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Friends of Wellers Bay outline plan to engage community

By Sharon Harrison
The Friends of Wellers Bay group wants to build community and support stewardship around the bay which sits at the western corner of Prince Edward County.

About 30 friends spoke to the group’s achievements over the past year, and outlined plans for coming years during a recent virtual annual general meeting, the first ever held via the Zoom internet program.

Joining the meeting via Zoom were Janice Maynard, Ameliasburgh councillor, Jim Alyea, deputy mayor Quinte West (and FOWB member), and Brad McNevin, CAO, Quinte Conservation.

The registered not-for-profit charity run by a small board of volunteers is dedicated to keeping the bay healthy and sustainable, and enhancing the enjoyment of the water and its beaches.

While the COVID-19 outbreak meant some of their group’s events could not take place this year, Dave Ashton, FOWB vice-chair, noted a well-received float in the Santa Claus parade, and a successful Flashback February event at the Consecon Legion which focused on the history of Wellers Bay from a marine perspective.

The Friends of Wellers Bay was established in 1988, initially to take on responsibility for the breakwall, and the dredging of the channel between the bay and Lake Ontario.

They opened up the channel to ensure safe boat access for both residents and visitors. At that time, the bay was in poor shape, with insufficient depth for safe boat navigation, poor quality water and was overgrown with weeds.

The channel was successfully dredged in 1989, and the task became the responsibility of Quinte West in 2015.

“Since then, we have done an ambassador program and some community outreach, a state of the bay report, as well as undertaking the strategic plan process which we finished early this year,” said Karen Fischer, FOWB Chair.

“We are well on our way with activities and events that were are planning on for the next five years.”

Fischer noted mission statement includes providing resources and relevant education topics, participation in research and activities, providing stewardship for the dredging of the channel and the maintenance of the breakwall, develop and maintain relationships with stakeholders, and promote pride and responsibility in the care and protection of Wellers Bay by engaging with the community.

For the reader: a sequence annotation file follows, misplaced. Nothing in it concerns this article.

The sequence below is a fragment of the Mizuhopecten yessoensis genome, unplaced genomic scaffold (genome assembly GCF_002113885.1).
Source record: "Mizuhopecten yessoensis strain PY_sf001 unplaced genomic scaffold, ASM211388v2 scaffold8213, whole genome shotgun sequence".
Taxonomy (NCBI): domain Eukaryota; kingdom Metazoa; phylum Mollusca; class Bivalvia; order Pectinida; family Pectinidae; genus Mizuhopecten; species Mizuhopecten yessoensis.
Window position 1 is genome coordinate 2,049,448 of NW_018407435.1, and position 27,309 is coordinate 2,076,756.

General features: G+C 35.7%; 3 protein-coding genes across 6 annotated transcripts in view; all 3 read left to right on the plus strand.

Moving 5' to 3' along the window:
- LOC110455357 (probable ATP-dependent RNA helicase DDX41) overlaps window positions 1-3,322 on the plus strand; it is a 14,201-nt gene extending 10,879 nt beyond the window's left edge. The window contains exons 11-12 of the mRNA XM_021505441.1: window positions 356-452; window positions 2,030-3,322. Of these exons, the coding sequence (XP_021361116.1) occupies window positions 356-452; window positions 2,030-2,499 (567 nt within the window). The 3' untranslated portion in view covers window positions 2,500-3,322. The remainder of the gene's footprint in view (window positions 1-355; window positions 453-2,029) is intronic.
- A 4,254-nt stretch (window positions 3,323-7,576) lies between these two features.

She noted four priority goals with items of importance including water quality and testing, shoreline protection, regular and ongoing input on the state of the bay report, and community outreach.

“We would also like to become an information repository on relevant information and resources.”

One of the key goals is shoreline and property protection and development which will involve providing general guidance in disseminating regulations.

Community building and communication is a key goal the group has identified to build relationships and work closely with municipalities, conservation authorities, provincial and federal agencies and local businesses.

“Essentially, we want to build that community around Wellers Bay that supports the stewardship of Wellers Bay as we do,” stated Fischer.

Also included under community building is member outreach and volunteer recruitment, activities and events, and social media presence.

“We are looking for new members and people who would like to work with us on single-time activities, or as a member of the board, or as a member of a sub-committee,” said Fischer.

“We are very interested in volunteer recruitment. Once people become more familiar with what the different activities and events are that we are going to be undertaking, perhaps people will want to become more involved in Friends of Wellers Bay.”

Other points covered included liaising with governmental agencies around safe dredging, the breakwall and supporting safe channel navigation with the installation of signs, buoys, and so on.

“These activities are overseen by Friends of Wellers Bay,” said Fischer.